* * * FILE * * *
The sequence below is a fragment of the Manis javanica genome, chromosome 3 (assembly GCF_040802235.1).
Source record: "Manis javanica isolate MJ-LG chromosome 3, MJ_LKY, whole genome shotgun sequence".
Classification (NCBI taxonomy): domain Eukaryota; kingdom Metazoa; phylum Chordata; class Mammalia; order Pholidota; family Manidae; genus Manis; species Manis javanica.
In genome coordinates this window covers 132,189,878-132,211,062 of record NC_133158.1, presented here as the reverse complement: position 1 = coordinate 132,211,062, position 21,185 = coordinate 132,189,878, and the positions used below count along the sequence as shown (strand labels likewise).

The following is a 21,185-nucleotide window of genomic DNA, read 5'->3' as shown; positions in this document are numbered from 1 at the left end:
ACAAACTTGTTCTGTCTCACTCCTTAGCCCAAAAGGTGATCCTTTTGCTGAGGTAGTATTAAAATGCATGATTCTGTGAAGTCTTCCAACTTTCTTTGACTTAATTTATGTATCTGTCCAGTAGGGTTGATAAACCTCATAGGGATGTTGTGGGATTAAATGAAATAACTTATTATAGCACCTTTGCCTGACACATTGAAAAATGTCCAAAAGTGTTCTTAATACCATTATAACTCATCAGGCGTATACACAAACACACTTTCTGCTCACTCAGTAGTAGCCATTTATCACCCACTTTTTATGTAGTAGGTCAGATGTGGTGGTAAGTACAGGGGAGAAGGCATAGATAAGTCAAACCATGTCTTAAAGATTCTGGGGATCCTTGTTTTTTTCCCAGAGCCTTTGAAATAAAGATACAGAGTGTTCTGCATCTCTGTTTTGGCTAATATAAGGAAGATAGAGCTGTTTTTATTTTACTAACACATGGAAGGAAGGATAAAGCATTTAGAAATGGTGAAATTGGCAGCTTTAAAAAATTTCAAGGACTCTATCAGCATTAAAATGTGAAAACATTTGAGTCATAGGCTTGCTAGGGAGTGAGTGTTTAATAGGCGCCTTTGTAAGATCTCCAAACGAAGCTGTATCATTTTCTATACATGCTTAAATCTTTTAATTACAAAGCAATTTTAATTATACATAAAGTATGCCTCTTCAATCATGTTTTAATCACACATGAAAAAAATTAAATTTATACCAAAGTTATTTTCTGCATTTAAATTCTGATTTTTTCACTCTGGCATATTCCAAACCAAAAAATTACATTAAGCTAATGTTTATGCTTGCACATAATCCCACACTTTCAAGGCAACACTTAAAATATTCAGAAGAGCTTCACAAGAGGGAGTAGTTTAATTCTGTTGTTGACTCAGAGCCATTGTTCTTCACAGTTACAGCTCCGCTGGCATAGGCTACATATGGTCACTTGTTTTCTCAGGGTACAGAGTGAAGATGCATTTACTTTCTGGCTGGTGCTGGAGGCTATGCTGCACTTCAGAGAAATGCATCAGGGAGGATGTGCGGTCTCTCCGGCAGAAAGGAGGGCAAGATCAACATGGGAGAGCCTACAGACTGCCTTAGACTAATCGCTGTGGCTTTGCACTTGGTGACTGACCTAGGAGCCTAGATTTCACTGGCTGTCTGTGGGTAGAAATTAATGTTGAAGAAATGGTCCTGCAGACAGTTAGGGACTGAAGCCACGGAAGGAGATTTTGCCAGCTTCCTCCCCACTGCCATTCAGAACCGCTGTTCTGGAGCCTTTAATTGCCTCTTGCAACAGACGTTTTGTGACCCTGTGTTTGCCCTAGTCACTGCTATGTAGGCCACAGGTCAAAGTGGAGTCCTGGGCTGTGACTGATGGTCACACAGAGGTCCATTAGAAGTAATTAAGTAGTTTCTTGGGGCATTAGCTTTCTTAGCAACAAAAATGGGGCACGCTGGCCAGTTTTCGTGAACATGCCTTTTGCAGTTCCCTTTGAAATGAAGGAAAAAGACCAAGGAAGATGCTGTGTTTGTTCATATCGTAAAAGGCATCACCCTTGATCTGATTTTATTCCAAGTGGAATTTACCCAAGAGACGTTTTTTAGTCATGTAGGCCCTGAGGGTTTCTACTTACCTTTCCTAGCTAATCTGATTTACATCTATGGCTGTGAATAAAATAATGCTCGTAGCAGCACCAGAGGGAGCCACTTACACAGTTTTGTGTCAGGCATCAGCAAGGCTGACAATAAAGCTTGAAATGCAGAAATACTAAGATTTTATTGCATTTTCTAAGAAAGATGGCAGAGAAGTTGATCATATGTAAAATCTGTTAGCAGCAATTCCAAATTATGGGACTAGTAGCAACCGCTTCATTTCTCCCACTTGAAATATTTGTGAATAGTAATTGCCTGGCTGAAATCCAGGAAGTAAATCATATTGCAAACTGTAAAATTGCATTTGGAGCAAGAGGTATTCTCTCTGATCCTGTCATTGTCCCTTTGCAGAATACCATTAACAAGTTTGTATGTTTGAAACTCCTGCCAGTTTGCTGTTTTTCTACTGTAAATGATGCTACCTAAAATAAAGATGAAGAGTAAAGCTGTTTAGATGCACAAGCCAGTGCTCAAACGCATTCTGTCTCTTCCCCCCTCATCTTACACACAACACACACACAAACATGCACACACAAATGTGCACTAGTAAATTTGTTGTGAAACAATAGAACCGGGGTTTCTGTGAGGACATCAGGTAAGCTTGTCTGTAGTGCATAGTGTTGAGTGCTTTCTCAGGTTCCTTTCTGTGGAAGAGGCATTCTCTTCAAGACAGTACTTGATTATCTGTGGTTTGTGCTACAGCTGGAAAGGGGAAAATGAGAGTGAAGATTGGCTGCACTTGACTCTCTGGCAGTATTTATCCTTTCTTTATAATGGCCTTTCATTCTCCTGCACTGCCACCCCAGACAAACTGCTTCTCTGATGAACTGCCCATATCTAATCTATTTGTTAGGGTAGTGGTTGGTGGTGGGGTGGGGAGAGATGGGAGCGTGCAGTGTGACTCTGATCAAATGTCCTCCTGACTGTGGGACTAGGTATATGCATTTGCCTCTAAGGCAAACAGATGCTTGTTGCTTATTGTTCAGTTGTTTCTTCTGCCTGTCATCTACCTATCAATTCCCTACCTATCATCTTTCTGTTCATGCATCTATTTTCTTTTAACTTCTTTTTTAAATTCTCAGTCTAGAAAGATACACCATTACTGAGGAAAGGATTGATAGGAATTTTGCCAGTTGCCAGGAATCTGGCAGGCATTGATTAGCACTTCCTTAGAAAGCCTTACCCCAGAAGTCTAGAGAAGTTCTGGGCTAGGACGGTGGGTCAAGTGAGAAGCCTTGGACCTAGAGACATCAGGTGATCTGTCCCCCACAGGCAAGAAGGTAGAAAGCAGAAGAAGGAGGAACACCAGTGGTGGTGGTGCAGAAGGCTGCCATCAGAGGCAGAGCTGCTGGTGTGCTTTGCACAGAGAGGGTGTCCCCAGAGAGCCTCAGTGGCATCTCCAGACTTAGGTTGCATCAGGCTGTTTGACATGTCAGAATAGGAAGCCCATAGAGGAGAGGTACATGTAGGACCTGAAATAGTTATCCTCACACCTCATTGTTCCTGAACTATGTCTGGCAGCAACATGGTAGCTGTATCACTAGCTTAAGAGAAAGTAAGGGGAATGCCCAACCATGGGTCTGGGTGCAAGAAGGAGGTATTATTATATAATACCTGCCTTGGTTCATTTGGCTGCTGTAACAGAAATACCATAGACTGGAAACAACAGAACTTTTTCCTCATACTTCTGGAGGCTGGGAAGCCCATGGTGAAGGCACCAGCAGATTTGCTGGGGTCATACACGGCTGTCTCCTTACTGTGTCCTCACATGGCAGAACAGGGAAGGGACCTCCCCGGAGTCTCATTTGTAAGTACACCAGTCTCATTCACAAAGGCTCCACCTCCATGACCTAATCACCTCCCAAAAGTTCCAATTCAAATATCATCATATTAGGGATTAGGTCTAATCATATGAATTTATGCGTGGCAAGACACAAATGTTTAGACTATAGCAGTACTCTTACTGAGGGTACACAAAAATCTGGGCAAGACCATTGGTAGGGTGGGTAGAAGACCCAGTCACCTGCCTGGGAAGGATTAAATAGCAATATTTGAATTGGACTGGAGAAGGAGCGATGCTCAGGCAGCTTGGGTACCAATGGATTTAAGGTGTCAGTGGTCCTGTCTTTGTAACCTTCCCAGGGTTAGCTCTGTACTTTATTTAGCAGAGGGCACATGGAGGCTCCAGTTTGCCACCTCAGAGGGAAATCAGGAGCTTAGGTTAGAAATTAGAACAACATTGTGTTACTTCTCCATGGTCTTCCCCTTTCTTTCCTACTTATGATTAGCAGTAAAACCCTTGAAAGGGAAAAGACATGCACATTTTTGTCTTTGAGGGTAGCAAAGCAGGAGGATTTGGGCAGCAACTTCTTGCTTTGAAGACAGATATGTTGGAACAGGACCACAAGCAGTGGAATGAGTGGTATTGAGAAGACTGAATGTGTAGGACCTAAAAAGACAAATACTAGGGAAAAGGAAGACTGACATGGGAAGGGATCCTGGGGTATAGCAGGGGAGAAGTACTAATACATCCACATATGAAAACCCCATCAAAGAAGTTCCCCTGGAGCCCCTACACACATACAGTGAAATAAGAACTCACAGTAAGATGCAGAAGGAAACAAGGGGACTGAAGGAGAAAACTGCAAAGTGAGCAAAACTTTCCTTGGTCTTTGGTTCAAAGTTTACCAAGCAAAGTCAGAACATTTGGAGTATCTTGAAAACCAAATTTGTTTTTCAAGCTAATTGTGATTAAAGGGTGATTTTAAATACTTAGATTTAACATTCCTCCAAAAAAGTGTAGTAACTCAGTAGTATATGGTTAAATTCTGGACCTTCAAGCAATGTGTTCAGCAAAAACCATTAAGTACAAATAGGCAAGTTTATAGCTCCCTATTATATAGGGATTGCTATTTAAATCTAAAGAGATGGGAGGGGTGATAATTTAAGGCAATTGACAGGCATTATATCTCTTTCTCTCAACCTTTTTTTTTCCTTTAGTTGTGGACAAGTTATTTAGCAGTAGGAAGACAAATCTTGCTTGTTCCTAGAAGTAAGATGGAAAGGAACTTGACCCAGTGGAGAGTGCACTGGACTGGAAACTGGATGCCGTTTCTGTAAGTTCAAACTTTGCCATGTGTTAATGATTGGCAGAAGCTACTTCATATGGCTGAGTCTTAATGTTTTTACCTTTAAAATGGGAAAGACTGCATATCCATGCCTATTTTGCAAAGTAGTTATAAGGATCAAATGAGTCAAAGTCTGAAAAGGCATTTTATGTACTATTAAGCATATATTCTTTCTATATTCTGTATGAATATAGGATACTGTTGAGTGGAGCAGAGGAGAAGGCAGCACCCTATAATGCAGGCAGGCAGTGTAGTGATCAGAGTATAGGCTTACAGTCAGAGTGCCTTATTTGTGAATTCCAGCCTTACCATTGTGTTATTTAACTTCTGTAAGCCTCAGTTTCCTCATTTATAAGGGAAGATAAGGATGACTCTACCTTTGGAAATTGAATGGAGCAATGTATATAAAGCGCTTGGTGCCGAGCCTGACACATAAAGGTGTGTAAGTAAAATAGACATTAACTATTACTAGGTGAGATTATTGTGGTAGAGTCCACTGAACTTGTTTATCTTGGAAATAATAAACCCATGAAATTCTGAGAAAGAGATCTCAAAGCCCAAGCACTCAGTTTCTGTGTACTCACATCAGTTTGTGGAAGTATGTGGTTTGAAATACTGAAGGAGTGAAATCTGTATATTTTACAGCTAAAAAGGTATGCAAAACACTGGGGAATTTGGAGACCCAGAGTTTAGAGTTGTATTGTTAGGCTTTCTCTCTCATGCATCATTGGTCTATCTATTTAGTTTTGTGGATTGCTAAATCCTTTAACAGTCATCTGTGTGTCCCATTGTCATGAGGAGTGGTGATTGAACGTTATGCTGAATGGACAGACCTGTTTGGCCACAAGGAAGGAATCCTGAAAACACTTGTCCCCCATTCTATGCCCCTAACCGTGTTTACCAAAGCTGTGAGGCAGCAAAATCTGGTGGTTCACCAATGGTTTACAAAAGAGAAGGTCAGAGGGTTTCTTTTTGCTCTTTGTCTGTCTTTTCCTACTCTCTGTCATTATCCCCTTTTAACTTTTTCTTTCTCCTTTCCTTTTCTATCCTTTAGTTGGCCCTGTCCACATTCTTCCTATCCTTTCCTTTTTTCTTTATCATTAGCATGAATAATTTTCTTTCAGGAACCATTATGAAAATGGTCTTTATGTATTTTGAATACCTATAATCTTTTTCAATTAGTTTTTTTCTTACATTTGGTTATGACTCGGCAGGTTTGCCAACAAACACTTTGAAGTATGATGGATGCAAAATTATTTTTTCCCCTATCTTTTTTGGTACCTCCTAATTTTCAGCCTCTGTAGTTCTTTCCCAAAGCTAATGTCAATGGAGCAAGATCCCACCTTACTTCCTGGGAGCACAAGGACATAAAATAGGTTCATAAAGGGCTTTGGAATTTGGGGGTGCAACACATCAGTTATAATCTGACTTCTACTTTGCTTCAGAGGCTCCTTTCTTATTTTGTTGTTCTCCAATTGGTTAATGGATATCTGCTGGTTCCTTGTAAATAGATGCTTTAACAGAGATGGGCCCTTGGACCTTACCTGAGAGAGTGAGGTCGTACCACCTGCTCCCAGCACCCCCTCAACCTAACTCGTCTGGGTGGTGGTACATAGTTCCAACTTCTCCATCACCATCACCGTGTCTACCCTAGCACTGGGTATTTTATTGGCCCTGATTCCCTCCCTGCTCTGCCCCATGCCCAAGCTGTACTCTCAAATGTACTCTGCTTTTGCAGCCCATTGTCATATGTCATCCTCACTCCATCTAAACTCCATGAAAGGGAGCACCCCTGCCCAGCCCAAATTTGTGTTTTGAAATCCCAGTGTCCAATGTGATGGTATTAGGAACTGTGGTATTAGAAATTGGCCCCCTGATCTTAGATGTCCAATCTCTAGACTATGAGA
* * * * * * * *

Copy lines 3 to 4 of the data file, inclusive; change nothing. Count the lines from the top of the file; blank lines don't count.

Classification (NCBI taxonomy): domain Eukaryota; kingdom Metazoa; phylum Chordata; class Mammalia; order Pholidota; family Manidae; genus Manis; species Manis javanica.
In genome coordinates this window covers 132,189,878-132,211,062 of record NC_133158.1, presented here as the reverse complement: position 1 = coordinate 132,211,062, position 21,185 = coordinate 132,189,878, and the positions used below count along the sequence as shown (strand labels likewise).